--- " . . . manages to be pleasant, mildly absorbing and sufficiently accurate for the purposes of the picture. . . . Louise Brooks looks remarkably like Clara Bow, though she lacks the famed pep of our national flapper."

O., H. H. "Stage and Screen." Ann Arbor Times News, August 15, 1927.
--- "The three stars, Louise Brooks, James Hall and Richard Arlen are so thoroughly likeable and the story so different from the usual line of college bunk, that Rolled Stockings proves to be a delightful bit of cinema entertainment."


Tuesday, June 17, 2014

Double take: a nude Louise Brooks

A nude Louise Brooks (circa 1925), giving the camera a devilish grin. Be sure and follow this blog: in the coming days there will be for the rare vintage comic strip relating the "history" behind this photograph (and Charlie Chaplin's appreciation of its subject and what he called Brooks' little pears).

Monday, June 16, 2014

Berlin - Metropolis of Vice (video documentary) NSFW

Louise Brooks speaks about such things in her memoirs and in filmed interviews shot later in her life. . . . Here is Berlin - Metropolis of Vice, an excellent NSFW video documentary.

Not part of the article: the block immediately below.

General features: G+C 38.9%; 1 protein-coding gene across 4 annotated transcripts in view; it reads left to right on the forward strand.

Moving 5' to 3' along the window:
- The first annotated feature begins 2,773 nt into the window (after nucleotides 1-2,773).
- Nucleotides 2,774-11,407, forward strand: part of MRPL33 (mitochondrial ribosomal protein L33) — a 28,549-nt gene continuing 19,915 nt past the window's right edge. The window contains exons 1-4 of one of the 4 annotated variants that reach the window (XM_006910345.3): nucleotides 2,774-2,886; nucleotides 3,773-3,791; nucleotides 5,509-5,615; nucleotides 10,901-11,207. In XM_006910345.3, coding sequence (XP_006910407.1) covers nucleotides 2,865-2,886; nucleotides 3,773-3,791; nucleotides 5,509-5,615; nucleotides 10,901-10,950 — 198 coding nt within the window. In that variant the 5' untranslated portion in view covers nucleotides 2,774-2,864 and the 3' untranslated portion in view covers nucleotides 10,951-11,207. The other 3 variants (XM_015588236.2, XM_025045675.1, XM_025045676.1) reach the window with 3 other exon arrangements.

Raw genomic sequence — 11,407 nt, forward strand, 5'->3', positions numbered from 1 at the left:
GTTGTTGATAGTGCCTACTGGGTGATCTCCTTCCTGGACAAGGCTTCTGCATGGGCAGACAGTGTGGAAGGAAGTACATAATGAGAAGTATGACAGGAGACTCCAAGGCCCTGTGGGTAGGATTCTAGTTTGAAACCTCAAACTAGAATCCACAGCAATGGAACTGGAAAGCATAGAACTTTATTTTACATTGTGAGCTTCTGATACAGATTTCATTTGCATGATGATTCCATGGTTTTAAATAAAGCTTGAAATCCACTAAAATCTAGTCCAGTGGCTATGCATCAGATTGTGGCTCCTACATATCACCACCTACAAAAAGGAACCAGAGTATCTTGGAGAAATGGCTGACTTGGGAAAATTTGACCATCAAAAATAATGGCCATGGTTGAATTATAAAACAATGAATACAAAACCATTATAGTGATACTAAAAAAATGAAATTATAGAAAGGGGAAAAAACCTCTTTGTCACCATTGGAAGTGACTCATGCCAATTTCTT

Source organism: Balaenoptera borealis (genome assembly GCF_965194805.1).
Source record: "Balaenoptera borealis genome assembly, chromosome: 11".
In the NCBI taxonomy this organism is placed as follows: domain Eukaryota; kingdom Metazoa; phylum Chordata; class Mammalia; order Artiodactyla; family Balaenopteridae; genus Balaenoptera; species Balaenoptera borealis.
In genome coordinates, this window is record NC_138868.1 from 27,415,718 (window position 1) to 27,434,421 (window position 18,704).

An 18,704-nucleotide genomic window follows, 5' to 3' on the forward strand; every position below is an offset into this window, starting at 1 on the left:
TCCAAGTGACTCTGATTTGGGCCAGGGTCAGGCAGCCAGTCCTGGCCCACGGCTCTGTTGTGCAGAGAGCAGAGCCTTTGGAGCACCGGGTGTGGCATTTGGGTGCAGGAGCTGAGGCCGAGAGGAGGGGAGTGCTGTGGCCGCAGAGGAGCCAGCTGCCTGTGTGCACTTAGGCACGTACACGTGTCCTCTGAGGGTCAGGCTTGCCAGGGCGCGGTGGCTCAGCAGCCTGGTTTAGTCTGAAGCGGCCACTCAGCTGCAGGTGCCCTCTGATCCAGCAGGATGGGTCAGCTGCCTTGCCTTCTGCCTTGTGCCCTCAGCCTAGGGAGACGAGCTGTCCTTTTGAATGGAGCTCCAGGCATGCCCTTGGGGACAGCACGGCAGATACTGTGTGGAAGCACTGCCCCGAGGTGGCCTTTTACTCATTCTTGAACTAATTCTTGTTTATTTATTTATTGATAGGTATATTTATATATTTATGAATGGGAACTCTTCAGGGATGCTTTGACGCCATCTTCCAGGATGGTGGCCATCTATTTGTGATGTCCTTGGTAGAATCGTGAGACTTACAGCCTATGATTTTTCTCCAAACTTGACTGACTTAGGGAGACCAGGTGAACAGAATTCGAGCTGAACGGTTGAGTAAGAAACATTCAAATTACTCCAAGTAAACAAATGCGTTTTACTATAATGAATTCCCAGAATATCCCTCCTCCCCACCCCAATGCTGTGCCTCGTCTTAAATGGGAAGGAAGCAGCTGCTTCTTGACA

Sunday, June 15, 2014

Louise Brooks: a social celebrity in evening clothes

Louise Brooks: a social celebrity in evening clothes

Saturday, June 14, 2014

"World Gin Day" poster features Louise Brooks

Louise Brooks drank more than her fair share of gin, and perhaps that's why the actress adorns this poster for Ginstock, an event taking place today celebrating "World Gin Day" in England. The annual poster is shown below. Apparently, this is the second year in a row the group has made Louise Brooks their poster girl. 


Friday, June 13, 2014

First ever Louise Brooks Society blog on this day in 2002

The first ever Louise Brooks Society blog appeared on LiveJournal on this day in 2002. To mark the occasion, here is that first post: